Nana’s cheesecake
FoodShavuot treat

Nana’s cheesecake

You don’t need to be a talented baker to get a great result from this recipe — it’s easy to follow and has easy-to-find ingredients.

Nana's cheesecake Photo by Jessica Grann
Nana's cheesecake Photo by Jessica Grann

I’m going back to basics this Shavuot with my mother’s classic cheesecake recipe.

It’s hard to find someone who doesn’t love a good, old-fashioned cheesecake. There are a lot of different recipes floating around in my family, but this is the one that was made for special occasions.

There is never a bad time of year to eat cheesecake, but it’s an expectation for Shavuot. This has a beautifully dense yet creamy consistency that’s scented with lemon, and I can’t get enough of the graham cracker crust. It also has a sour cream layer on top which makes it look and taste divine.

You don’t need to be a talented baker to get a great result from this recipe — it’s easy to follow and has easy-to-find ingredients. I can’t bake this too often because we can’t stop eating it. There are three distinct steps in this recipe, which are outlined below.

Nana’s cheesecake
Serves 10-12

Graham cracker crust:
1 cup finely crushed graham crackers (1 sleeve of crackers makes 1 cup)
¼ cup melted butter. You can use salted butter. (If you have unsalted butter, add a small pinch of sea salt to the mixture.)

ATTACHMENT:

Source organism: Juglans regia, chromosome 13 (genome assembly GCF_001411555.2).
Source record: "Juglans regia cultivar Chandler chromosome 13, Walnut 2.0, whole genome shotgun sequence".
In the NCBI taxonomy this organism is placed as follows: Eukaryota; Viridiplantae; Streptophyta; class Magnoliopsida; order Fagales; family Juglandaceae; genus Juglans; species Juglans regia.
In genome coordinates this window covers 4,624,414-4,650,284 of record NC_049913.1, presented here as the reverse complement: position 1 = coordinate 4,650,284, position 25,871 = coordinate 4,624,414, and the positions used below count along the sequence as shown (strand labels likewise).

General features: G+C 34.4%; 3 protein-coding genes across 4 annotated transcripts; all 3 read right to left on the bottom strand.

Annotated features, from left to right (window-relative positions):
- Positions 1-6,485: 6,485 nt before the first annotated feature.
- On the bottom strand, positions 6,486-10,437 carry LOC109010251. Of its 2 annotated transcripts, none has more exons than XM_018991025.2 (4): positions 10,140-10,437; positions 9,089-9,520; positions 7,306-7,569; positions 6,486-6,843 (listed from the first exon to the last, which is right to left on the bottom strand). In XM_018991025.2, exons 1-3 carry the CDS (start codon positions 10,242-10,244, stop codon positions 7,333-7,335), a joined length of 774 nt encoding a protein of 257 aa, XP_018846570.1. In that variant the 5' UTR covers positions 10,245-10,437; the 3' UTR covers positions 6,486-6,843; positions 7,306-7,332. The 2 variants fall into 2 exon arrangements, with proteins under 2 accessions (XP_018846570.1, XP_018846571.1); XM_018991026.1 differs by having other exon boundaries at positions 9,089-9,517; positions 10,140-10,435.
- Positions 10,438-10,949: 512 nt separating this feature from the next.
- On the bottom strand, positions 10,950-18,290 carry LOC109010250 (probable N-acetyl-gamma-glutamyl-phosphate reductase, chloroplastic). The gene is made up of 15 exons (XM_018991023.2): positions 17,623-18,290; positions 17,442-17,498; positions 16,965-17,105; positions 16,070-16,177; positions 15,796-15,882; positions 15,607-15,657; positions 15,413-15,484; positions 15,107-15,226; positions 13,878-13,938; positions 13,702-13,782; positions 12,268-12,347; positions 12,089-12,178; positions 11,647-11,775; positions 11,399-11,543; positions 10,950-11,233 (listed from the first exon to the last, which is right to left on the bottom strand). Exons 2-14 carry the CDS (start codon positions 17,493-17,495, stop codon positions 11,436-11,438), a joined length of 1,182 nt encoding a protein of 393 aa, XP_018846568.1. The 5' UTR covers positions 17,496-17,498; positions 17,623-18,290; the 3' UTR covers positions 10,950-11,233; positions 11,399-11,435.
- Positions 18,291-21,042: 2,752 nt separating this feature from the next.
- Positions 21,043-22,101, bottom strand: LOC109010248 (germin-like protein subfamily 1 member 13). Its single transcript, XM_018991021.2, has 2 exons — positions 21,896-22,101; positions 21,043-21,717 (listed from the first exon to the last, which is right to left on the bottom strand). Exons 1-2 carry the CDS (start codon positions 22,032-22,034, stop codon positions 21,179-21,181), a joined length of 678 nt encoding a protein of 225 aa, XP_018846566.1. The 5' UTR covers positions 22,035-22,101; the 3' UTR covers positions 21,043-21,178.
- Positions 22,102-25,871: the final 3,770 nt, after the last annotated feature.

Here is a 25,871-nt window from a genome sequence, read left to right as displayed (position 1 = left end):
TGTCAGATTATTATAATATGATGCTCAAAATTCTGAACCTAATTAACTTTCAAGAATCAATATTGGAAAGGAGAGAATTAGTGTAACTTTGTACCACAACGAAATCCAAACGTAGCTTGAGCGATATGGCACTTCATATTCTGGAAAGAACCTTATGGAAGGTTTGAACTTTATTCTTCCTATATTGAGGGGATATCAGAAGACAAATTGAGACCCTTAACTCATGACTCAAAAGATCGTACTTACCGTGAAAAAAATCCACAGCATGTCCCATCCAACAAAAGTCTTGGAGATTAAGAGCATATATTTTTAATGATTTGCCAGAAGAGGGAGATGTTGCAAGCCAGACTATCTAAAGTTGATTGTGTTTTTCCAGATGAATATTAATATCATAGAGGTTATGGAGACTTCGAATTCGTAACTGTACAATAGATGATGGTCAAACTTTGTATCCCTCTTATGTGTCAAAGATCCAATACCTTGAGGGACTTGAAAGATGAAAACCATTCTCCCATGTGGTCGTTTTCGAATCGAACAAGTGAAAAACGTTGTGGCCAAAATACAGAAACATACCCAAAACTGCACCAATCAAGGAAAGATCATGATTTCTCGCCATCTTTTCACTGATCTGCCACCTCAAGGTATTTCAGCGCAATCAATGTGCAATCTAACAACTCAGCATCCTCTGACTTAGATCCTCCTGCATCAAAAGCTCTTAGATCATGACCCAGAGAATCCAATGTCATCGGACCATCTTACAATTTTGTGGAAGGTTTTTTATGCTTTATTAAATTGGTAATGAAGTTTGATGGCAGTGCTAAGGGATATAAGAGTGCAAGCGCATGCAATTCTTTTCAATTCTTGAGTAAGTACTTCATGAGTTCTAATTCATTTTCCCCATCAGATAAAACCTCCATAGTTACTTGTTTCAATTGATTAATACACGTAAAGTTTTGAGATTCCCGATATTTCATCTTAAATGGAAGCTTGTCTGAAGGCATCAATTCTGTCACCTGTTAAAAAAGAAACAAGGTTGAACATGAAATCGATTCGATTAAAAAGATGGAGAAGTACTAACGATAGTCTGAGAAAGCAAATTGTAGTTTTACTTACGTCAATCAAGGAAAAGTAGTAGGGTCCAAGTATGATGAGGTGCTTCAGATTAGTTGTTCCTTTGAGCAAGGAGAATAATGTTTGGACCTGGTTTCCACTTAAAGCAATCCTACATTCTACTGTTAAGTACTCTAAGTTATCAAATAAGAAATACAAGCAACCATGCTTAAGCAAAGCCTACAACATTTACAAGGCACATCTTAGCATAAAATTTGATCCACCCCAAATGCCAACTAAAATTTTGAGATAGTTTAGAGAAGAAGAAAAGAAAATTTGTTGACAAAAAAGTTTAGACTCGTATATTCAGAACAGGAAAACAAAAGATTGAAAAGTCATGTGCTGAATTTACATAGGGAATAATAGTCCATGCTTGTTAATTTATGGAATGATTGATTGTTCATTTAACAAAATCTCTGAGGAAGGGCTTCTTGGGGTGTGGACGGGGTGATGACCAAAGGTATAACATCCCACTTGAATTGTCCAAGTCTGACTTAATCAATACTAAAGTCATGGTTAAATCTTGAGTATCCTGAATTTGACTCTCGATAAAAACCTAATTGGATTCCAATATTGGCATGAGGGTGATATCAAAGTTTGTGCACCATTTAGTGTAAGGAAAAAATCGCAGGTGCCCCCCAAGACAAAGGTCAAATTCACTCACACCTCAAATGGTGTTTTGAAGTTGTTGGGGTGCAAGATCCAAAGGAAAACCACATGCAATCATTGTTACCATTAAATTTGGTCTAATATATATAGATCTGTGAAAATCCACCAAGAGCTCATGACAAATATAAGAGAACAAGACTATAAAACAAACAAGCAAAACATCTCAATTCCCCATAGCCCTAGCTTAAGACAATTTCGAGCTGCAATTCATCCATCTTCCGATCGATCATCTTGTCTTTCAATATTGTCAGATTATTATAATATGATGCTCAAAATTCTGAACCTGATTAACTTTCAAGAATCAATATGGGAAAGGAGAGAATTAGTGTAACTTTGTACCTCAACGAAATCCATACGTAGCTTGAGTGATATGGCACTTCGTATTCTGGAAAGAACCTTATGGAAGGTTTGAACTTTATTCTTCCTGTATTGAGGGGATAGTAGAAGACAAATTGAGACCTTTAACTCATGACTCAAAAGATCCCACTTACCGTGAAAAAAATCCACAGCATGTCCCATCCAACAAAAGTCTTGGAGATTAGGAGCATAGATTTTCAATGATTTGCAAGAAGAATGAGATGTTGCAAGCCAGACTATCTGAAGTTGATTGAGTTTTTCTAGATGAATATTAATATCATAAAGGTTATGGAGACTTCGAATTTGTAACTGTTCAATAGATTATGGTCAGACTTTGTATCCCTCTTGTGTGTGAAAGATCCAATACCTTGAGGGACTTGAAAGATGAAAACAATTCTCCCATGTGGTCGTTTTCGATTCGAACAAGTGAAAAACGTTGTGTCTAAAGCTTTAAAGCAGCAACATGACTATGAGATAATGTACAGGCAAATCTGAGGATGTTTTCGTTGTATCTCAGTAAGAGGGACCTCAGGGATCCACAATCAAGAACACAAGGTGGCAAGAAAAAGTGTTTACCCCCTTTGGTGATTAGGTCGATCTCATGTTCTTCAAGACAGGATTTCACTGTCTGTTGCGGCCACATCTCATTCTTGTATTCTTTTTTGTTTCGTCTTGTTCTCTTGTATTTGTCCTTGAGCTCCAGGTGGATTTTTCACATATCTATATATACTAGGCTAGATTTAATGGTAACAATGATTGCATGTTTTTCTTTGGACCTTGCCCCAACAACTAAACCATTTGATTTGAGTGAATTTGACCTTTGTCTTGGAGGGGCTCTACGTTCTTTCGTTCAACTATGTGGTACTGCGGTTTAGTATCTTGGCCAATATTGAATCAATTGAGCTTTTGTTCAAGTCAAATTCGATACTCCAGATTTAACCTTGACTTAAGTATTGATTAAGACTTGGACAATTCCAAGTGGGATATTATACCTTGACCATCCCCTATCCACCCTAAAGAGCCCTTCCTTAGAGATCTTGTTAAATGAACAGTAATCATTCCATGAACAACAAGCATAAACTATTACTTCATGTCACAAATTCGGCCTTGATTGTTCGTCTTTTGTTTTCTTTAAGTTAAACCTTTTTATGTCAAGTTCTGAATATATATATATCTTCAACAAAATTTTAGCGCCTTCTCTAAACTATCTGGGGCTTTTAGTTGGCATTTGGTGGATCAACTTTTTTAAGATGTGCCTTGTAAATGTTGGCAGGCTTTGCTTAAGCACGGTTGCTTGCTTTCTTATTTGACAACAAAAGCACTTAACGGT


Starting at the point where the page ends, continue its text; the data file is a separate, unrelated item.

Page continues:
3 tablespoons sugar
⅛ teaspoon cinnamon

Cheesecake filling:
3 8-ounce bricks of cream cheese, full fat
¾ cup sugar
1 tablespoon fresh lemon juice
1 teaspoon lemon zest
3 eggs

Sour cream top layer:
1 cup (8 ounces) full-fat sour cream
2 tablespoons sugar
1 teaspoon vanilla

This recipe requires a 9-inch springform pan. It’s also imperative that all of the dairy is at room temperature. Room temperature doesn’t mean warm per se, but if the cream cheese is too cool to the touch it won’t mix correctly. I usually put all of the dairy products and the eggs on the counter 2 hours before I bake.

Prepare the crust first. You can hand crush the graham crackers by placing them in a large plastic food storage bag and going over them with a rolling pin. I throw them in the food processor. If there are any larger pieces left intact, crumble them with your fingers.

Nana’s cheesecake (Photo by Jessica Grann)
Place the crushed graham crackers in a small bowl, and mix in the melted butter, sugar and cinnamon. The cinnamon does something special for this cheesecake. It’s so light that you don’t really taste it, but the crust doesn’t taste as good if you omit it. I think that the cinnamon plays well with the lemon.

Mix the ingredients — the consistency will be very light and almost sandy. You can make this ahead of time and leave it on the counter until you’re ready to bake.

Preheat your oven to 325 F and place the rack in the center of the oven.

Pour the graham cracker crumbs into the springform pan. Gently press the crumbs down with your hands, spreading them evenly across the bottom of the pan to create a crust.

Bake for 8-10 minutes and remove from the oven.

While the crust is baking you can mix the cheesecake batter. Using either a whisk or a paddle attachment, add the cream cheese to the bowl and mix it on medium-low for 2 minutes, until smooth.